Supplement Derived From Food Sources a Potential Option for Treating Hair Loss
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Hair thinning is one of the many symptoms that accompanies the menopause transition. Roughly 40% of women over 60 will experience what’s known as female pattern hair loss (also known as androgenetic alopecia). However, a new study suggests that a nutraceutical supplement may improve hair growth and quality. The study results will be presented during The North American Menopause Society (NAMS) Annual Meeting in Washington, DC, September 22-25, 2021.
Hair shedding or thinning is a devastating reality for most women as they age, as it can have a strong impact on self-esteem and emotional well-being. Unfortunately, the therapeutic options on the market are limited.
The new study out of California suggests that a nutraceutical supplement — with nutrient-derived bioactive compounds derived from food sources — may effectively promote hair growth in peri-, menopausal, and postmenopausal women whose hormone changes are associated with decreased hair growth, as well as percentage of hairs and time spent in the anagen phase (when hair follicles form a new hair shaft). These findings offer hope for women near the menopause transition who are experiencing hair shedding or loss.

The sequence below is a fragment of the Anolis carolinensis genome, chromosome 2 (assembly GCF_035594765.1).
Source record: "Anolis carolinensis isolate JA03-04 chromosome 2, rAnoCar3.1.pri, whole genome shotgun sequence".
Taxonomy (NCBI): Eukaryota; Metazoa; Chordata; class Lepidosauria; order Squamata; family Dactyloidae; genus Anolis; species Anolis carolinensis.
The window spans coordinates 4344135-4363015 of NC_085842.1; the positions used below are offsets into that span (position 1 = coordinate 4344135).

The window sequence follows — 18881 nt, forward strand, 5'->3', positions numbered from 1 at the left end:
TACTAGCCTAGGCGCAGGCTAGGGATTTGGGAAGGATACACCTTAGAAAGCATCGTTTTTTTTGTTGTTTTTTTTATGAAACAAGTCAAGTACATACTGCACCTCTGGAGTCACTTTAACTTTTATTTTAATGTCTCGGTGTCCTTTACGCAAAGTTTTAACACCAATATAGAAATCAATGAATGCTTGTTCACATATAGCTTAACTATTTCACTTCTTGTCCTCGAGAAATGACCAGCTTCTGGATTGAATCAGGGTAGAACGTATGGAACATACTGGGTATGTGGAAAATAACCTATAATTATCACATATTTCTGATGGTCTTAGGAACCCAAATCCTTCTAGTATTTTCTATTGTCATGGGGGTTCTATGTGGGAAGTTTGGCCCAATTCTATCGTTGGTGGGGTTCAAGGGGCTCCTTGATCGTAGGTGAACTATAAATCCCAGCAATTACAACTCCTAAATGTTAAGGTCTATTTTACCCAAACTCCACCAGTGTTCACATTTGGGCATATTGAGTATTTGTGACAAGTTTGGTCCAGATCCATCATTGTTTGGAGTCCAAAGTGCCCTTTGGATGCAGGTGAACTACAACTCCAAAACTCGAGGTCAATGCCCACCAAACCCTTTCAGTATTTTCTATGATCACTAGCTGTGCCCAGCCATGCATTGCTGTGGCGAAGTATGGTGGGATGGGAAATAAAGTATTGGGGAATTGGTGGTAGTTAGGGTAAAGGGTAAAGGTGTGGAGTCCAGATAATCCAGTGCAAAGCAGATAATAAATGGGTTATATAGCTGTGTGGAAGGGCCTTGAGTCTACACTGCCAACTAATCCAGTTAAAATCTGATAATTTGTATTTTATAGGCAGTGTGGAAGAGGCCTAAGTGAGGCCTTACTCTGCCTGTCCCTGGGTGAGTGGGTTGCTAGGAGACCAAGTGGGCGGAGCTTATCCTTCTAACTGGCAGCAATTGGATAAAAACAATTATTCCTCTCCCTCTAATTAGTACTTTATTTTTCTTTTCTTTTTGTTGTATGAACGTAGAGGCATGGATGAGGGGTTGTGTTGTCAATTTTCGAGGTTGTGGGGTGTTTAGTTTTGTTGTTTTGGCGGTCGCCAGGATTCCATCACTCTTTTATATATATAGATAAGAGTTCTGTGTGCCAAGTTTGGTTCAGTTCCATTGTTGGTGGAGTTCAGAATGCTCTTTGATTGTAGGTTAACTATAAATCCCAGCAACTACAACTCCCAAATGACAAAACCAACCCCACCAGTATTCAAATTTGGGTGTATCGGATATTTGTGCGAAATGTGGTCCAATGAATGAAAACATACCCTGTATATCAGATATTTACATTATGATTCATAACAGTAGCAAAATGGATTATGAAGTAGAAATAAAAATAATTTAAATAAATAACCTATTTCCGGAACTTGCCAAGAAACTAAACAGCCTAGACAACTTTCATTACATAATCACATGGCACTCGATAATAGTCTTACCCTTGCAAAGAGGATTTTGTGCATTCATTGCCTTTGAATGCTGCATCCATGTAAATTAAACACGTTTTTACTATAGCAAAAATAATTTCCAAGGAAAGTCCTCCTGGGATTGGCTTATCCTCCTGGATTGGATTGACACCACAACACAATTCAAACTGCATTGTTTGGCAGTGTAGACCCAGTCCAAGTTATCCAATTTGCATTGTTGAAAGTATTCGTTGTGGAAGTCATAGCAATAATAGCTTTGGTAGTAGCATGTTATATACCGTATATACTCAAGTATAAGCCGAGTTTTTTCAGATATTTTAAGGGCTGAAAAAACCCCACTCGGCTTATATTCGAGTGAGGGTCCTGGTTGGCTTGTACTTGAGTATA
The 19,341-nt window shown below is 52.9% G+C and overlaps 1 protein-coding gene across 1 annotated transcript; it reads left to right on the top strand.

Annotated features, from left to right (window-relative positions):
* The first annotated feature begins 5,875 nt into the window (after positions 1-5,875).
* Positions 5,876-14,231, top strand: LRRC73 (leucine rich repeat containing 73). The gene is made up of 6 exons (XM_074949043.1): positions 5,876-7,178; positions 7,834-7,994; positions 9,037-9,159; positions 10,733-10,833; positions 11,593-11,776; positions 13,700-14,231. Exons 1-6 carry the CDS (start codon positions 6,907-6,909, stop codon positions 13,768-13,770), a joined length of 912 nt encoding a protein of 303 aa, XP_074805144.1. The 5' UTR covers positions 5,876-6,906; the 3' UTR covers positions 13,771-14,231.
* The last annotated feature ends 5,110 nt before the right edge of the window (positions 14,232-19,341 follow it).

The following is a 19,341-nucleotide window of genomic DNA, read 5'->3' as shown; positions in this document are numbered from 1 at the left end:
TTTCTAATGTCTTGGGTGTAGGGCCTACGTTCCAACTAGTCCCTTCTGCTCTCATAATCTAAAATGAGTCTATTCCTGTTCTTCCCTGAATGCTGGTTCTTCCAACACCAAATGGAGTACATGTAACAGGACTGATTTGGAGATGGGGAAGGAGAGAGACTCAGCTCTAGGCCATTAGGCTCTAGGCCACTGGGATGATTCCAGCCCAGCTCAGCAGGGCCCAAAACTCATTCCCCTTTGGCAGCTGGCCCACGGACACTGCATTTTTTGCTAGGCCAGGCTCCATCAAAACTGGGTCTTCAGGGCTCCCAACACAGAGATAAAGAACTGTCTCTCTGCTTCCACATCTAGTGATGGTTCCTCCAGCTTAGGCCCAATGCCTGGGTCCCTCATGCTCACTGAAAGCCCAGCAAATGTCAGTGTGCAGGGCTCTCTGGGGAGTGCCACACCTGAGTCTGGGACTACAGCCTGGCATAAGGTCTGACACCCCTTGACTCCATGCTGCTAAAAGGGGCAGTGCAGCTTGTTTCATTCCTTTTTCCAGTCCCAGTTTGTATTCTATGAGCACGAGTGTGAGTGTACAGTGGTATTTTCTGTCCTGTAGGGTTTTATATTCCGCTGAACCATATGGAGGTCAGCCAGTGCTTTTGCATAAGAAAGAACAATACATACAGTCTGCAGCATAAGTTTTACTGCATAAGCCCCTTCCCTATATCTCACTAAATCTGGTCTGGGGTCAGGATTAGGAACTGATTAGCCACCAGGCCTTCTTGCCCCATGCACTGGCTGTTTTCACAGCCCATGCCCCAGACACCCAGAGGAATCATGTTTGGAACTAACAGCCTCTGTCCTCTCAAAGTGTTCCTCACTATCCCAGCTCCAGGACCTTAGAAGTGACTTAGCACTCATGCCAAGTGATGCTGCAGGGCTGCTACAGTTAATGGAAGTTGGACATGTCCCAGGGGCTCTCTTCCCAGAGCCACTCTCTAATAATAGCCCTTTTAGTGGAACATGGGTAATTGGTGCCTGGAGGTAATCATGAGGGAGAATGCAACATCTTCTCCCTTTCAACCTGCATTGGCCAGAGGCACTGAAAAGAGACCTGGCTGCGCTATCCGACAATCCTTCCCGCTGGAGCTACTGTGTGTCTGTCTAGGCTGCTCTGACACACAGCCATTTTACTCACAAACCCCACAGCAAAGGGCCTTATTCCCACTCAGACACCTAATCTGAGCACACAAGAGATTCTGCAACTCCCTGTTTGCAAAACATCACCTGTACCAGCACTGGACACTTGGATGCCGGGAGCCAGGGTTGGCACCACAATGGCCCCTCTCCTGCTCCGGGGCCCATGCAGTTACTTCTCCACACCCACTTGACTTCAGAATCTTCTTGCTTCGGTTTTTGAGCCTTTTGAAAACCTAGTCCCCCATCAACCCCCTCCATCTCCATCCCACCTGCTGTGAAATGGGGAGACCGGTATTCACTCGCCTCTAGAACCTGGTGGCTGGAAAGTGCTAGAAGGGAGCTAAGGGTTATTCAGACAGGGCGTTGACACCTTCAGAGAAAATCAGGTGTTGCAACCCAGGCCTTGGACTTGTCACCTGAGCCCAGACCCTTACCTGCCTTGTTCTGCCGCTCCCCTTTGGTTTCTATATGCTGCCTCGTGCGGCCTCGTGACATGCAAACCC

Researchers compared results at 6 months and 12 months of treatment and found that mean total hair counts increased significantly and progressively. Global hair quality improvements significantly increased by 40% with few or no side effects, along with a decrease in hair shedding.
“With the aging of our society and the fact that women now spend approximately one-third of their lives in the postmenopausal period, research into interventions for menopause symptoms, including hair thinning, is critical, especially with therapeutic options being so limited,” says Dr. Glynis Ablon of the Ablon Skin Institute and Research Center in California and lead author of the study.
“Hair loss is a significant concern for midlife women,” says Dr. Stephanie Faubion, NAMS medical director. “Additional research will help confirm the long-term efficacy of nutraceutical supplements.”
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